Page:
Automatically update your Docker base images with watchtower

I’m an avid user of Docker containers, using base images pulled from the public registry DockedHub. As you may know, Docker containers are based on Docked base images, e.g. I run postgres containers that are based on Postgres base image.

It occurs that base images could get updated by their respective author (in our case Postgres team) and pushed to DockerHub. But your container does not benefit from this update unless:

  • you pull the new image
  • stop and delete your container
  • spawn another container using the new base image (of course I’m considering a very simple setup without clusters and Kubernetes).

What if I tell you that there is a way to automate the process for you?

Enter watchtower: a Docker container (inception!) to automatically restart your Docker container to use the most recent published base image; of course, watchtower checks regularly for any updates of the base image and pulls the new version if necessary.

Configuration is none existent as you just have to follow watchtower’s instructions and launch the container: after that, you are all set!

Anybody said drawbacks? Yes, there might be drawbacks. What if your container is restarted during a transaction? What if the new base image is unstable?

These are all factors that you should take into account if you want watchtower to update your containers or not. In my case, for some applications that I run in containers, I value the comfort of having watchtower handle the updates enormously compared to the problems it may generate (so far: none).

Reverse engineer a Docker run command from an existing container

During my usual backup routine, I wanted to gather how a Docker container I started a while ago was run, especially the docker run command; this is required in case I need to re-run that container and I want to preserve the options (e.g. env variables, ports, etc.).

Let’s make an example. I run a mysql docker container with:

docker run -m 100M --name testbed-mysql --restart=always -e MYSQL_ROOT_PASSWORD=foo -e MYSQL_DATABASE=bar -e MYSQLPASSWORD=foo -e MYSQL_USER=foo -v /tmp/etc:/etc/mysql/conf.d -v /tmp/mysql:/var/lib/mysql -p -d mysql

If I just list running containers, there is no way to display these options:

% docker ps -a 
CONTAINER ID        IMAGE                     COMMAND                  CREATED             STATUS              PORTS                       NAMES
a32bdcbb36c7        mysql:latest              "docker-entrypoint..."   2 days ago          Up 2 days >3306/tcp    testbed-mysql

Display this options is possible with docker inspect and some sorcery. Luckily, that sorcery is already packaged for you in two projects (alternatives):

Both of them work really well in reverse engineering the options from the running containers, as you can see:

% runlike testbed-mysql
docker run --name=testbed-mysql --hostname=a73900fe9af6 --env="MYSQL_ROOT_PASSWORD=foo" --env="MYSQL_DATABASE=bar" --env="MYSQLPASSWORD=foo" --env="MYSQL_USER=foo" --env="PATH=/usr/local/sbin:/usr/local/bin:/usr/sbin:/usr/bin:/sbin:/bin" --env="GOSU_VERSION=1.7" --env="MYSQL_MAJOR=5.7" --env="MYSQL_VERSION=5.7.20-1" --volume="/tmp/etc:/etc/mysql/conf.d" --volume="/tmp/mysql:/var/lib/mysql" --volume="/var/lib/mysql" -p --restart=always --detach=true mysql:latest mysqld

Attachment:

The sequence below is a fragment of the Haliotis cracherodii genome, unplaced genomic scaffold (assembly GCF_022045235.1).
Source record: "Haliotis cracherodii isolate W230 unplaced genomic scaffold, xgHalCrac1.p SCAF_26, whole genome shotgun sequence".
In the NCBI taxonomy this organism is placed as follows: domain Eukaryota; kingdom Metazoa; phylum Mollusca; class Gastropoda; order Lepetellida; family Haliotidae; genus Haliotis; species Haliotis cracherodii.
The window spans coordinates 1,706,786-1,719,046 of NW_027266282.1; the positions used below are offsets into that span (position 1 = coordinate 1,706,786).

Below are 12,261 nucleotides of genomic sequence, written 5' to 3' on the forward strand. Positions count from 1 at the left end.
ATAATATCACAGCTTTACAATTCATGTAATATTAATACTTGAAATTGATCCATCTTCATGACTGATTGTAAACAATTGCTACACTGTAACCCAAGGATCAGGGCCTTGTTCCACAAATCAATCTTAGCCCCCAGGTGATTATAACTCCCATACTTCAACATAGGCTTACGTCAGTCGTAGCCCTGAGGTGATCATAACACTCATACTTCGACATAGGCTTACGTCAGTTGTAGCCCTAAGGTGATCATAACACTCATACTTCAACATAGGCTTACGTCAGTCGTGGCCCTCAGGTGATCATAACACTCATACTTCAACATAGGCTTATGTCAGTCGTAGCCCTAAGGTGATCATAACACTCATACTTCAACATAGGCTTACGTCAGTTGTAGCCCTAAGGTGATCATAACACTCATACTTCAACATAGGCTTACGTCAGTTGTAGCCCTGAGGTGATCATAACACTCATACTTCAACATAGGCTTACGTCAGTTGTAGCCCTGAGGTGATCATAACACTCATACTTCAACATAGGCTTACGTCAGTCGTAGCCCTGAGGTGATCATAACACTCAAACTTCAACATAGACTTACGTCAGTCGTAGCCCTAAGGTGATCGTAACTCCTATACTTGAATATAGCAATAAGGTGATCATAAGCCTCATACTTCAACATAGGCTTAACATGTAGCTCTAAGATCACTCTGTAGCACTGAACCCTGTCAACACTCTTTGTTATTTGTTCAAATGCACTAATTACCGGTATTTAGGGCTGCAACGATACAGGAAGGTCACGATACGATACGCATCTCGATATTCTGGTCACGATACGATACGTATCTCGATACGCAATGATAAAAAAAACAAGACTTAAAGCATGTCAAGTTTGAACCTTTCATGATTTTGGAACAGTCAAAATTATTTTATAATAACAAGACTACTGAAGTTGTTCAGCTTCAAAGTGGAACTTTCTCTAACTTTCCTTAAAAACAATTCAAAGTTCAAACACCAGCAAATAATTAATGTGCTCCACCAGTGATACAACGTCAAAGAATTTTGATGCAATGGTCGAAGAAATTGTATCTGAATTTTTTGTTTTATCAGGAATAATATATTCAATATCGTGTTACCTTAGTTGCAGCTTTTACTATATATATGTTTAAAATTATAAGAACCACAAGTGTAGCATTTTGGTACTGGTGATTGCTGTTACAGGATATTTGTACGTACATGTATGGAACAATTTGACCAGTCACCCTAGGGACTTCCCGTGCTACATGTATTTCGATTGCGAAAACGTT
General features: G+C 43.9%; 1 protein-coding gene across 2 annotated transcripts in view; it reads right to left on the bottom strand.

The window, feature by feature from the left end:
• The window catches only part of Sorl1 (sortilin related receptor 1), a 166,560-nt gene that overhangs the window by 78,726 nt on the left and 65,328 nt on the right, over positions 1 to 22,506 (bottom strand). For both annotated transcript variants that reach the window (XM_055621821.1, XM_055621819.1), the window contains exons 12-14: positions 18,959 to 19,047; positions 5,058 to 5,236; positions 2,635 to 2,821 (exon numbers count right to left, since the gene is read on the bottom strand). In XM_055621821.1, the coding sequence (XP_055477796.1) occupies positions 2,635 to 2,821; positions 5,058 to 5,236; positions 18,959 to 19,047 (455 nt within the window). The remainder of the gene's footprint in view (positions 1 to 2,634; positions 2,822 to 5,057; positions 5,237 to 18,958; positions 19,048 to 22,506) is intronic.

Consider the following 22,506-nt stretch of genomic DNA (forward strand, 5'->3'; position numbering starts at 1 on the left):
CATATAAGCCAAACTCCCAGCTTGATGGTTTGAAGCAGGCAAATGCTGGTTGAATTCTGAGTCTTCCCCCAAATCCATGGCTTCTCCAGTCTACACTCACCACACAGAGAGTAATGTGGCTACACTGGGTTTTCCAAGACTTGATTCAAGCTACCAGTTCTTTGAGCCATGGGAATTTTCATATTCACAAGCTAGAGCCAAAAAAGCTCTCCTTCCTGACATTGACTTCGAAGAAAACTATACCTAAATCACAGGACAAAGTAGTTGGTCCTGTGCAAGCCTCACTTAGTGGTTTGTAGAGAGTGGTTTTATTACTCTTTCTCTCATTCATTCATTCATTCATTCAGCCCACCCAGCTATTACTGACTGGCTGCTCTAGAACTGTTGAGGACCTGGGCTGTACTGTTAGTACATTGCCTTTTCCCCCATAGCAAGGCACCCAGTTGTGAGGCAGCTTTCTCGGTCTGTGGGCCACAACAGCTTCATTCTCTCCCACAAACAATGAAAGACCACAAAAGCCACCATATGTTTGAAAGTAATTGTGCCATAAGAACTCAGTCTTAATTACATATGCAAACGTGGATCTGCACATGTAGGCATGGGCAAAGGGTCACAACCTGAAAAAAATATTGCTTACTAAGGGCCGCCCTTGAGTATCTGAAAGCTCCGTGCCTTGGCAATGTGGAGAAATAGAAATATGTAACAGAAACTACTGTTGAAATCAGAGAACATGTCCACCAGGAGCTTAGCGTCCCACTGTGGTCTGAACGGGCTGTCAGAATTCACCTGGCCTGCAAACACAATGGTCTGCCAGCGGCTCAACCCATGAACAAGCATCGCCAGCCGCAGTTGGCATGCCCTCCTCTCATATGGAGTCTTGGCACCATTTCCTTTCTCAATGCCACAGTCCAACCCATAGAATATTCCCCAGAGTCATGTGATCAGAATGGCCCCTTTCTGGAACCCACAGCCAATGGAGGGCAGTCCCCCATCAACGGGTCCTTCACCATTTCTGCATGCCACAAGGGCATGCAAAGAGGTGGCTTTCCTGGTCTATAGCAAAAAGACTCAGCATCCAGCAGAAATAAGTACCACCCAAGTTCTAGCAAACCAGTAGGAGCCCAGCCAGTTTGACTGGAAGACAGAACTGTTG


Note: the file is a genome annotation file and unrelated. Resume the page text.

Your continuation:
The only option which has not been recovered is the resource constraint options I used (see -m 100M above).

Playing with Docker: tips and tricks to write effective Dockerfiles

Recently I have been playing with Docker containers, and I am sure you already know what Docker is. In this post I will describe what I have learnt while using Docker containers and preparing Dockerfiles.

What is Docker?

In a few words: Docker is a software to manage and run Linux containers in which you can deploy an application using Dockerfiles. The main concept here is divide-et-impera concept: a Docker container is just like a virtual machine, except that is very lightweight (it is only a container, so it is not virtualizing an entire machine).

How do I run a Docker container?

  1. Install Docker
  2. docker run container command (e.g. docker run -ti fedora bash)

Docker will fetch the container (from DockerHub, a central repo for Docker containers) and run the specified command.

What is a Dockerfile?

A Dockerfile is a set of instructions to prepare a Docker container on your own. It basically declare a base image (like a Linux distribution: for example Fedora, Ubuntu, etc.) and apply modifications on that container (fetch the software you want to run on container, compile it, run, etc). There is a basic set of instruction for Dockerfiles. For all Vagrant users: that’s right, a Dockerfile is just like a Vagrantfile: it states the steps to prepare a machine (except that in this case we are preparing a container).

How do I use a Dockerfile?

  1. Install Docker
  2. Download a Dockerfile
  3. (if applicable): edit any files that will be copied from host to container. This is useful for configuration files if you want to customize your Dockerized application
  4. docker build -t containername .

Docker will reproduce the steps to create the container, using the instructions found on the Dockerfile. After it has finished, you can run the Docker container as specified above.